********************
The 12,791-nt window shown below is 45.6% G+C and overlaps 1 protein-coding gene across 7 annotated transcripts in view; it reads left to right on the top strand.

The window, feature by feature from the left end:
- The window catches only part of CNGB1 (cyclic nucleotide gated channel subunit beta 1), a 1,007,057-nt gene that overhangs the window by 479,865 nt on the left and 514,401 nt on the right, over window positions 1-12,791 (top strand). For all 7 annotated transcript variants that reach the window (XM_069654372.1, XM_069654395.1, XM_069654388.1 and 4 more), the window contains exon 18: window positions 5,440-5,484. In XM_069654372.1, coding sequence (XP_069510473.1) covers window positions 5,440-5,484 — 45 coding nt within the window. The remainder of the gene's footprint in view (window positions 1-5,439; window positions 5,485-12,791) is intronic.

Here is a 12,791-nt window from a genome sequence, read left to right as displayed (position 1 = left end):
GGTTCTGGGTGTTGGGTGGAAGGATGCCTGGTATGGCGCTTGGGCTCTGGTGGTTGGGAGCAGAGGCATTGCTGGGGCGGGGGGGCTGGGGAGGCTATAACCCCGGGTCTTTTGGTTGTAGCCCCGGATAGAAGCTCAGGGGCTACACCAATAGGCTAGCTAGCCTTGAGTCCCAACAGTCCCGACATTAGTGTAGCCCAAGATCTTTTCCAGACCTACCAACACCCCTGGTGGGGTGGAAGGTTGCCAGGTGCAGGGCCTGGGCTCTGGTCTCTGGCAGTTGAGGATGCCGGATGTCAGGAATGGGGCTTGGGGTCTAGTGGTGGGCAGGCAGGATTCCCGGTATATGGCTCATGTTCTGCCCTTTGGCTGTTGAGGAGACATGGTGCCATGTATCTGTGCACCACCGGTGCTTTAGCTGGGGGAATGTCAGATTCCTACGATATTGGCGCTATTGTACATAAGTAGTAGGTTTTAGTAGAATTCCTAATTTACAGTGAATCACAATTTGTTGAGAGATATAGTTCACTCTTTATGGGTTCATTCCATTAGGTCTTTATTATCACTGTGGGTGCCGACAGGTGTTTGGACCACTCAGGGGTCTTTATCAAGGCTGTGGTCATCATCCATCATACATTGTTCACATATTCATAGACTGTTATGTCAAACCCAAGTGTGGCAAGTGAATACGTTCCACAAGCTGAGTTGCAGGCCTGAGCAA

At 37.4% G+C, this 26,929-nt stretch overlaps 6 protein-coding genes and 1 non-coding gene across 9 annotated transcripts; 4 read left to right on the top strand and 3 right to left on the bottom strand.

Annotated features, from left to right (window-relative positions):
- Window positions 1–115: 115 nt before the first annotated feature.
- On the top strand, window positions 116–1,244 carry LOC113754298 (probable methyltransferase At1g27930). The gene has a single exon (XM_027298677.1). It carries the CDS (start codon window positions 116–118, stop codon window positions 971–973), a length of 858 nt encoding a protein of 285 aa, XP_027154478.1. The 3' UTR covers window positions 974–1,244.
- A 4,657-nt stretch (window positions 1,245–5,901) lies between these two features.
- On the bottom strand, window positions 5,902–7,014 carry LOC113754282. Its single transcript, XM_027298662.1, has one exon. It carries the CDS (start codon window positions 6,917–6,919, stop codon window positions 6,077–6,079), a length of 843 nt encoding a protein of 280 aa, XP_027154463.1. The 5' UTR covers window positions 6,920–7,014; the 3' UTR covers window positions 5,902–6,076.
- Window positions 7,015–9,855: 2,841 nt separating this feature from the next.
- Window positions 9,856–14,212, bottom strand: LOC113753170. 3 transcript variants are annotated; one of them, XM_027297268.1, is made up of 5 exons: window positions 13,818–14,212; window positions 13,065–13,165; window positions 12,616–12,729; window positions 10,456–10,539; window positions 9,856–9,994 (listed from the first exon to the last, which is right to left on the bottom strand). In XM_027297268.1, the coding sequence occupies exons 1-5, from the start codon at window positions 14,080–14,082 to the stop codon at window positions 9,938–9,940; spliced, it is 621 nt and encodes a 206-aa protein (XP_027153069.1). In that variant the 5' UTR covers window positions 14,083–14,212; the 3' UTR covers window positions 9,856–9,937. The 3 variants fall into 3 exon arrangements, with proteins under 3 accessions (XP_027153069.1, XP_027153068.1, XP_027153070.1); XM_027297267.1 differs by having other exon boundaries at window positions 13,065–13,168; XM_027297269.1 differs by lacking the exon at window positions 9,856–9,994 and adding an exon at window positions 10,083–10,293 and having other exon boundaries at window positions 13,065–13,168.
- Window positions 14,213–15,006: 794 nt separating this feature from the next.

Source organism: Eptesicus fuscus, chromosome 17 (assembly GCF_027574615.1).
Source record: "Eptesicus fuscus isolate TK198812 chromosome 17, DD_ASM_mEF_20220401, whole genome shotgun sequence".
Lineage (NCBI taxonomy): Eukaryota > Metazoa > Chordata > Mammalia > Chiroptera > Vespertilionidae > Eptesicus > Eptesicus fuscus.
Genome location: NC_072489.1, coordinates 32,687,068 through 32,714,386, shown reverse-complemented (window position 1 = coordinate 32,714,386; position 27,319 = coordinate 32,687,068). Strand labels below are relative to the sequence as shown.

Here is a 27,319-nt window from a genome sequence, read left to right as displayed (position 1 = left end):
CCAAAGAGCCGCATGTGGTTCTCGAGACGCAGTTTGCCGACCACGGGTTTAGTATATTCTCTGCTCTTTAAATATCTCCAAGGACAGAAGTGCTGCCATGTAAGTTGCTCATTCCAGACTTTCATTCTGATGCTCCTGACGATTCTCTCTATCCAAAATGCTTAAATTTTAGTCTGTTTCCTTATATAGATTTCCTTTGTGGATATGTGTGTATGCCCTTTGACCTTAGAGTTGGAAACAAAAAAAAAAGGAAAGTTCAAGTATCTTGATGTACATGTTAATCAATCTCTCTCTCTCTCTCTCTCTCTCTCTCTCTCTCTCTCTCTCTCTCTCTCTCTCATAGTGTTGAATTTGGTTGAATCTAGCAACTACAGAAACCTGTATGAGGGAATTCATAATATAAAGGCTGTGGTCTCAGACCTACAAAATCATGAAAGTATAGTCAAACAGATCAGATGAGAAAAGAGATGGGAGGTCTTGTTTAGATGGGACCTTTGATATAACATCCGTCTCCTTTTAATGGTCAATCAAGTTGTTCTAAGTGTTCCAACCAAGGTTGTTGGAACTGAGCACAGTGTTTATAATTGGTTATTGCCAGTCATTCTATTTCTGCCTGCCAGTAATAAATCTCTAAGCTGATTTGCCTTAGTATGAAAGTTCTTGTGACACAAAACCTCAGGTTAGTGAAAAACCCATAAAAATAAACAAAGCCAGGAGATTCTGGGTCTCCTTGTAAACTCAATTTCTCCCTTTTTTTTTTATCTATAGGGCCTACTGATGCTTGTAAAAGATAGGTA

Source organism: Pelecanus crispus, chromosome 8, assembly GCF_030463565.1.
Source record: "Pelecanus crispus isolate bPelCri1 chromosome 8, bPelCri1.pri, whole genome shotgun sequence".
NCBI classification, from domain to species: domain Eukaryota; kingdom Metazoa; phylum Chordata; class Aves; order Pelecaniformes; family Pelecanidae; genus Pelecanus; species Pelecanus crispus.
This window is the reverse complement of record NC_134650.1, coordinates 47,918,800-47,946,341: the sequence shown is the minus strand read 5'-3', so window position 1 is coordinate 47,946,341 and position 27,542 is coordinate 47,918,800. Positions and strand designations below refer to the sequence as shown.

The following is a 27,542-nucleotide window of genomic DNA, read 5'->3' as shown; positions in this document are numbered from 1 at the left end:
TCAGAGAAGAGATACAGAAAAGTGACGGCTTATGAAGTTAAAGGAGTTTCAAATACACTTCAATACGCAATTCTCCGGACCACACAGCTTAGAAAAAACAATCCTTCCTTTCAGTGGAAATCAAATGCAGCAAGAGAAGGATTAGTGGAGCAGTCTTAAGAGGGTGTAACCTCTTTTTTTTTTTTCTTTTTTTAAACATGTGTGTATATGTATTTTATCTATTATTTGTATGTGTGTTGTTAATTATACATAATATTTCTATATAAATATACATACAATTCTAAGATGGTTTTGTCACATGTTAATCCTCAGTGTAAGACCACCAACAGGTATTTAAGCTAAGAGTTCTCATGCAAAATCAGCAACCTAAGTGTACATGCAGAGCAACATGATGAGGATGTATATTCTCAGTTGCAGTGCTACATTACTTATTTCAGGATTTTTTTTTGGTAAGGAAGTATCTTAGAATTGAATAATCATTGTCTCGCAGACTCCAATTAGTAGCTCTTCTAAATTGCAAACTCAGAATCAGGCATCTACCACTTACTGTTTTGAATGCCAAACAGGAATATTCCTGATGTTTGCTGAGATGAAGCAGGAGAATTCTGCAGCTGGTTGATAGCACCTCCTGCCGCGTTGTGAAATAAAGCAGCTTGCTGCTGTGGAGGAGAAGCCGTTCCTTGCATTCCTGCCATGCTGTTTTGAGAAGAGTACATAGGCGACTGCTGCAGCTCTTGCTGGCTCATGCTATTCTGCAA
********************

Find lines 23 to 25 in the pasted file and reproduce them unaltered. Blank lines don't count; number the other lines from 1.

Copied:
NCBI classification, from domain to species: domain Eukaryota; kingdom Metazoa; phylum Chordata; class Aves; order Pelecaniformes; family Pelecanidae; genus Pelecanus; species Pelecanus crispus.
This window is the reverse complement of record NC_134650.1, coordinates 47,918,800-47,946,341: the sequence shown is the minus strand read 5'-3', so window position 1 is coordinate 47,946,341 and position 27,542 is coordinate 47,918,800. Positions and strand designations below refer to the sequence as shown.

The following is a 27,542-nucleotide window of genomic DNA, read 5'->3' as shown; positions in this document are numbered from 1 at the left end: